Chris Whitty And Patrick Vallance Urge Caution Despite Removal Of Covid Restrictions

But Boris Johnson insists there is no conflict between the “gung-ho politicians and the cautious, anxious scientists”.
Chief medical officer Sir Chris Whitty, prime minister Boris Johnson and chief scientific adviser Sir Patrick Vallance during a media briefing in Downing Street.
Chief medical officer Sir Chris Whitty, prime minister Boris Johnson and chief scientific adviser Sir Patrick Vallance during a media briefing in Downing Street.
Tolga Akmen via PA Wire/PA Images

The UK government’s leading scientific advisors on the Covid pandemic have sounded notes of caution as Boris Johnson released his plan for living with the virus.

England’s chief medical officer professor Sir Chris Whitty and Sir Patrick Vallance, the government’s chief scientific adviser, both used markedly different language to the PM as he announced a rolling back of all legal Covid restrictions within weeks.

On Monday, the Johnson announced free Covid tests will end in England from April 1 as part of the government’s “living with Covid” strategy.

In addition, from this Thursday people will no longer have to self-isolate if they test positive for Covid. Currently, the rules state that anyone who has tested positive or has symptoms must isolate for up to 10 days.

At a Downing Street press conference, the scientists were at pains to stress the lifting of restrictions “needs to be a gradual, steady change”, and warned new Covid variants will cause “significant problems”. Whitty even said people should still isolate if they have Covid-19.

But despite the differences in tone, Johnson insisted there was no divide between the “gung-ho politicians and the cautious, anxious scientists”.

Earlier in the Commons, the PM admitted that the “pandemic is not over”, but said he wanted people to take personal responsibility for dealing with the pandemic, rather than relying on government intervention.

At the press conference, Whitty warned high rates of Omicron remain and “I would urge people in terms of public health advice, and this is very much the government’s position, that people should still if they have Covid try to prevent other people getting it and that means self-isolating”.

“So, that is the public health advice. It would have been the public health advice, and will be the public health advice, for multiple other diseases,” he said, describing it as “standard public health advice for a significant and highly transmissible infection”.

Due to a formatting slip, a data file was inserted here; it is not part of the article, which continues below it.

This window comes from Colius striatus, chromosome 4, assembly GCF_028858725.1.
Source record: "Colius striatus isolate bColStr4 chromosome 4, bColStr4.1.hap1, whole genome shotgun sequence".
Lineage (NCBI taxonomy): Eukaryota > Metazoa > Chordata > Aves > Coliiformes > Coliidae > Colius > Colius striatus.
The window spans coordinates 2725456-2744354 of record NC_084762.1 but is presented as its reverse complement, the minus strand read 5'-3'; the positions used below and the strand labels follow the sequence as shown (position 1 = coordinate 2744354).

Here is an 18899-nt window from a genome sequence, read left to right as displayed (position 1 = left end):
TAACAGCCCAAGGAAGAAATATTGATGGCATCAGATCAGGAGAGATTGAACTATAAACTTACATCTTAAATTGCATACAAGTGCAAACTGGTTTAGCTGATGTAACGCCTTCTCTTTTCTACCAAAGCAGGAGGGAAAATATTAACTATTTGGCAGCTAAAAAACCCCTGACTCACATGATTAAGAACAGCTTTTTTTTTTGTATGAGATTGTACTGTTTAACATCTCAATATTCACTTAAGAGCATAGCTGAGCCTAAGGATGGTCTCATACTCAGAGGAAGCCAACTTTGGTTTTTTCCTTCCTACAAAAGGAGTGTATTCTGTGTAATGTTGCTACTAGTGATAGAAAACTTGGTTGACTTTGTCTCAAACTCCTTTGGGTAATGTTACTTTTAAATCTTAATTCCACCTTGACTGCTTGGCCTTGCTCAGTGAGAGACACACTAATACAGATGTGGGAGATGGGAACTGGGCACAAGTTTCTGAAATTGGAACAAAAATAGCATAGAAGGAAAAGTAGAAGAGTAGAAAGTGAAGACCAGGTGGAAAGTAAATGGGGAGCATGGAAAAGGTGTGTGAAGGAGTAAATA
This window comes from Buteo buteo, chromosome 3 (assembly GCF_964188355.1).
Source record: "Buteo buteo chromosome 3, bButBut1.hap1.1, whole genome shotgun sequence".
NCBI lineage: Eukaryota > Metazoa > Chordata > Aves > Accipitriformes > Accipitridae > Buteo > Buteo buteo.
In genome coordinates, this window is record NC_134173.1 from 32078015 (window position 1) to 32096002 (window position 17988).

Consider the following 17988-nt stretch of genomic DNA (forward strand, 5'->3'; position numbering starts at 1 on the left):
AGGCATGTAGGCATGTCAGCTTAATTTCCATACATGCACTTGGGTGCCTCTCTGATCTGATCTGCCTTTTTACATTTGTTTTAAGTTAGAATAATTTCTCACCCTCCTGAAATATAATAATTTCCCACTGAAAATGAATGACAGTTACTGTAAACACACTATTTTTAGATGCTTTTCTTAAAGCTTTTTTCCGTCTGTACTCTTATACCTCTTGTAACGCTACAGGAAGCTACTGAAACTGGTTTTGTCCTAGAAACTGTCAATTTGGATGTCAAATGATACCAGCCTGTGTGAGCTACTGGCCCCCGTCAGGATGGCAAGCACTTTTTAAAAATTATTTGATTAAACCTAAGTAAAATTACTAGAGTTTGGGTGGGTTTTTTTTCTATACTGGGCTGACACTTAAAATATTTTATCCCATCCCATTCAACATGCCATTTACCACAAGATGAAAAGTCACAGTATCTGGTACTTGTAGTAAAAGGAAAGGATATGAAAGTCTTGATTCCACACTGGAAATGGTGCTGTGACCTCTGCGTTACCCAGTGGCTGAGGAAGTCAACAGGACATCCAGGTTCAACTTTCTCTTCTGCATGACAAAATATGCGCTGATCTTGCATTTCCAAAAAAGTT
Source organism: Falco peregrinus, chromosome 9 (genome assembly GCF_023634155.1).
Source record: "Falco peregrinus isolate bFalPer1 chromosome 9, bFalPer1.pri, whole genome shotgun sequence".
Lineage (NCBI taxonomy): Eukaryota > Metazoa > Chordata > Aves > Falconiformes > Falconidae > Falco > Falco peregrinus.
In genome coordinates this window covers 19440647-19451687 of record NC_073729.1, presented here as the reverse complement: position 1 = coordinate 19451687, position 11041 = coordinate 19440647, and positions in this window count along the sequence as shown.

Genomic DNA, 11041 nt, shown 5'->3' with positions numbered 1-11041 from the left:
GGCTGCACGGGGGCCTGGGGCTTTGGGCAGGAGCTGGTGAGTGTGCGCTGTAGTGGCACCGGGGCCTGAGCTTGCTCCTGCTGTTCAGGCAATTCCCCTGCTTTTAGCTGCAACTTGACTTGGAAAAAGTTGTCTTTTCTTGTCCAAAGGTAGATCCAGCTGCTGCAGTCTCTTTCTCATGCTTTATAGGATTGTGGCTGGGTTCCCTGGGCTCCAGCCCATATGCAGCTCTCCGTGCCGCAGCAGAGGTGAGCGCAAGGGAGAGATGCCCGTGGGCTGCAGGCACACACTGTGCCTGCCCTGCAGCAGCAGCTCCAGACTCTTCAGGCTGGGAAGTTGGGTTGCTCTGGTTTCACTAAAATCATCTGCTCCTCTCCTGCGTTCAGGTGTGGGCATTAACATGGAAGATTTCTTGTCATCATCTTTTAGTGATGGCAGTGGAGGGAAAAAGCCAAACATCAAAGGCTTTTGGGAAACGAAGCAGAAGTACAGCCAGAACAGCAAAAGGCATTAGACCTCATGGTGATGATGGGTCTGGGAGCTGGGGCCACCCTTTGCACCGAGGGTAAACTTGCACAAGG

Vallance added that “the one thing this virus has taught you, is not to be cocky”, and said Covid will continue to evolve over the next couple of years.

He told the Downing Street news conference that there was no guarantee that future variants would be less severe.

“This pandemic is not over. The virus is continuing to evolve. It will continue to do so quite fast probably for the next couple of years,” he said.

“There is no guarantee that the next variant is as reduced severity as Omicron. As is it evolves what it is trying to do is to transmit more readily.

“The change in severity is a random by-product. We expect there to be further variants and they could be more severe.”

Johnson said there will likely be another variant that will “cause us trouble”.

Speaking at the press conference, he said: “I don’t want you to think that there’s some division between the gung-ho politicians and the cautious, anxious scientists, much as it may suit everybody to say so.

“We have a very clear view of this. This has not gone away. We’re able to make these changes now because of the vaccines and the high level of immunity and all the other considerations about Omicron that you’ve seen.

“But we have to face the fact that there could be, likely will be, another variant that will cause us trouble.

“But I believe that thanks to a lot of the stuff that we’ve done, particularly investment in vaccines and vaccine technology and therapeutics, we’ll be in a far better position to tackle that new variant when it comes.”

Routine contact tracing will also end on Thursday, as will the £500 self-isolation payments and the legal obligation for individuals to tell their employers about their requirement to isolate.

Changes to statutory sick pay and employment support allowance designed to help people through the coronavirus pandemic will end on March 24.

People aged 75 and over, the immunosuppressed and those living in care homes will be offered another Covid-19 booster vaccine this spring under the plans.

But free universal testing will be massively scaled back from April 1 and will instead be focused on the most vulnerable, with the UK Health Security Agency set to determine the details, while asymptomatic testing will continue for social care staff.

But the Department of Health and Social Care will receive no extra money to deliver the testing.


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